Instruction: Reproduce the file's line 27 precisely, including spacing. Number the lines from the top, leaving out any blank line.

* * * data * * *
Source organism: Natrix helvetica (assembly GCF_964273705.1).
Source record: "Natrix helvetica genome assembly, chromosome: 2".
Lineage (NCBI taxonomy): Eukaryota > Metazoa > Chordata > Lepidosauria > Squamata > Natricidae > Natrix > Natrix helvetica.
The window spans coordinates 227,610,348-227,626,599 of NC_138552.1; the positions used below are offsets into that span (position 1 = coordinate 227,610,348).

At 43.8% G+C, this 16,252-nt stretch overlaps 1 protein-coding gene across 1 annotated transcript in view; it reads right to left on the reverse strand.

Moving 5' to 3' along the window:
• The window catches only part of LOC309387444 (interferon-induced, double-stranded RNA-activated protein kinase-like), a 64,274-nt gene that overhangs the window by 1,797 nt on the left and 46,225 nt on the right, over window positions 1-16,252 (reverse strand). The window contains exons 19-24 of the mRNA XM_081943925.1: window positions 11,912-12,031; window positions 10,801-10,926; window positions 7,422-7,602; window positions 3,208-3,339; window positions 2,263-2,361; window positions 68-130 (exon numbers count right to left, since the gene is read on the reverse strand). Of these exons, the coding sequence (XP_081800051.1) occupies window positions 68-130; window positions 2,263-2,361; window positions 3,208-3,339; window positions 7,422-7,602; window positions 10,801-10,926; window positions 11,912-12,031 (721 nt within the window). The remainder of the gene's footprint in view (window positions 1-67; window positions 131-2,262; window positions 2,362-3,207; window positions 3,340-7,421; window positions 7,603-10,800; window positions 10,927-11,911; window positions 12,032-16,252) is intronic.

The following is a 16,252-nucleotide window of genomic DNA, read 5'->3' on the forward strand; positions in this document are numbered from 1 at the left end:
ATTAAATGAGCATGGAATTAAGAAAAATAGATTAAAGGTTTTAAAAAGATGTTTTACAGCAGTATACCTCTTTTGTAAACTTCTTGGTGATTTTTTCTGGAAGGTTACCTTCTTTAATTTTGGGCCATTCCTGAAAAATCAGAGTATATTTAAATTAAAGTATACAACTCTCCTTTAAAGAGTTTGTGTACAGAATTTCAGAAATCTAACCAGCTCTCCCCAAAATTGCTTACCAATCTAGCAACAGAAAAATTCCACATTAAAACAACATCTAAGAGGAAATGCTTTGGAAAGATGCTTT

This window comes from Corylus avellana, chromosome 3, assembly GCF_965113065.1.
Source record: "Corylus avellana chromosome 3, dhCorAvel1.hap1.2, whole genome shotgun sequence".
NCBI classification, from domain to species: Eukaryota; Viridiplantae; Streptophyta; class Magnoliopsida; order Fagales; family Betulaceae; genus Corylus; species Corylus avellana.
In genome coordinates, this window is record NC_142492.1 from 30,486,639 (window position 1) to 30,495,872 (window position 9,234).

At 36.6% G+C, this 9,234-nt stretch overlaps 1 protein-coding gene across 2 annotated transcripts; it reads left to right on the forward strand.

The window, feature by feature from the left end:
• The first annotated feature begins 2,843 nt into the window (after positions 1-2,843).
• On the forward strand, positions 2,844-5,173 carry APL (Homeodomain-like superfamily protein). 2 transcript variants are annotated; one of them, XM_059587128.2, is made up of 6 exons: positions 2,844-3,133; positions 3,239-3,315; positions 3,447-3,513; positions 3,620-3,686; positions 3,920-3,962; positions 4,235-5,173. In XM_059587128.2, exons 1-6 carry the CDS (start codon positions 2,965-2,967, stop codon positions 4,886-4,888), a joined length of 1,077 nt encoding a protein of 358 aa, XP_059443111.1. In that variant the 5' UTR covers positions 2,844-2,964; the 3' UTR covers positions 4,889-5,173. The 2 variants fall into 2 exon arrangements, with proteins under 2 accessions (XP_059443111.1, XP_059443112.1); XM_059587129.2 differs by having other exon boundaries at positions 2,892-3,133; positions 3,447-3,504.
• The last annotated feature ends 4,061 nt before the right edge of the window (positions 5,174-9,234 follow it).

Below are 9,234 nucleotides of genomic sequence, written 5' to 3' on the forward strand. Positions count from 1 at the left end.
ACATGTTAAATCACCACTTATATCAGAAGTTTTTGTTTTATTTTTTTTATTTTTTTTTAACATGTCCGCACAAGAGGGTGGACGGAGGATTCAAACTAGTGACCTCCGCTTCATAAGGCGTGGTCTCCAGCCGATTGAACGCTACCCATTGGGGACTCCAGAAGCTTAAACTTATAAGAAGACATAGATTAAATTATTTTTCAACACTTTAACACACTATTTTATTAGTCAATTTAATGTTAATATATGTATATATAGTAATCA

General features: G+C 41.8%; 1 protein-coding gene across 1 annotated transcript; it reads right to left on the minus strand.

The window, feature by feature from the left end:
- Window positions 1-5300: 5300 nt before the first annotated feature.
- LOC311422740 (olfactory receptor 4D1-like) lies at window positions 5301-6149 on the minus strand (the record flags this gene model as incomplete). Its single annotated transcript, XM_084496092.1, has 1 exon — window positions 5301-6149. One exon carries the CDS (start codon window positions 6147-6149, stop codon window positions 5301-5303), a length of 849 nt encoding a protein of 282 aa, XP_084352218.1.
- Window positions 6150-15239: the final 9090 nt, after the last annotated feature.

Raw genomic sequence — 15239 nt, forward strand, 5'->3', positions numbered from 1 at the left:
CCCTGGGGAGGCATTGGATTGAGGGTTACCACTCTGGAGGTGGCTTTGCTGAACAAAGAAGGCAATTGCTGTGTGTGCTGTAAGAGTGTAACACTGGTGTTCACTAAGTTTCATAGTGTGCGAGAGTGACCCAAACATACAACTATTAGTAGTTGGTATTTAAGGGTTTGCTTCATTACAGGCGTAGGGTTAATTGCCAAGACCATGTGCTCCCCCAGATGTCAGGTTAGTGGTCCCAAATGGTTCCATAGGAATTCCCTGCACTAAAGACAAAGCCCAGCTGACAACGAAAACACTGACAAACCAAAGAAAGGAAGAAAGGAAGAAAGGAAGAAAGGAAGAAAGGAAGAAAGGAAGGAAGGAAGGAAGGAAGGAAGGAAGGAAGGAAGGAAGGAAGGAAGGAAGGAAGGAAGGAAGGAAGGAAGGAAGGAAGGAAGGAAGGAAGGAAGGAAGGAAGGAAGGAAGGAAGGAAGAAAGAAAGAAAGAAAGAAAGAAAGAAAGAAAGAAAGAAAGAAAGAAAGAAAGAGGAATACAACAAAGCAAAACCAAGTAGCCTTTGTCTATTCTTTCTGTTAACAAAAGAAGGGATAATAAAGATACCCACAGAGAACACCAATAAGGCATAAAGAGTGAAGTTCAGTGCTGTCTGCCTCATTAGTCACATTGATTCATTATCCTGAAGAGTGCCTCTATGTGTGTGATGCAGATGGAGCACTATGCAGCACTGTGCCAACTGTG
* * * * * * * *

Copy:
CCCTGGGGAGGCATTGGATTGAGGGTTACCACTCTGGAGGTGGCTTTGCTGAACAAAGAAGGCAATTGCTGTGTGTGCTGTAAGAGTGTAACACTGGTGTTCACTAAGTTTCATAGTGTGCGAGAGTGACCCAAACATACAACTATTAGTAGTTGGTATTTAAGGGTTTGCTTCATTACAGGCGTAGGGTTAATTGCCAAGACCATGTGCTCCCCCAGATGTCAGGTTAGTGGTCCCAAATGGTTCCATAGGAATTCCCTGCACTAAAGACAAAGCCCAGCTGACAACGAAAACACTGACAAACCAAAGAAAGGAAGAAAGGAAGAAAGGAAGAAAGGAAGAAAGGAAGAAAGGAAGGAAGGAAGGAAGGAAGGAAGGAAGGAAGGAAGGAAGGAAGGAAGGAAGGAAGGAAGGAAGGAAGGAAGGAAGGAAGGAAGGAAGGAAGGAAGGAAGGAAGGAAGGAAGGAAGGAAGAAAGAAAGAAAGAAAGAAAGAAAGAAAGAAAGAAAGAAAGAAAGAAAGAAAGAGGAATACAACAAAGCAAAACCAAGTAGCCTTTGTCTATTCTTTCTGTTAACAAAAGAAGGGATAATAAAGATACCCACAGAGAACACCAATAAGGCATAAAGAGTGAAGTTCAGTGCTGTCTGCCTCATTAGTCACATTGATTCATTATCCTGAAGAGTGCCTCTATGTGTGTGATGCAGATGGAGCACTATGCAGCACTGTGCCAACTGTG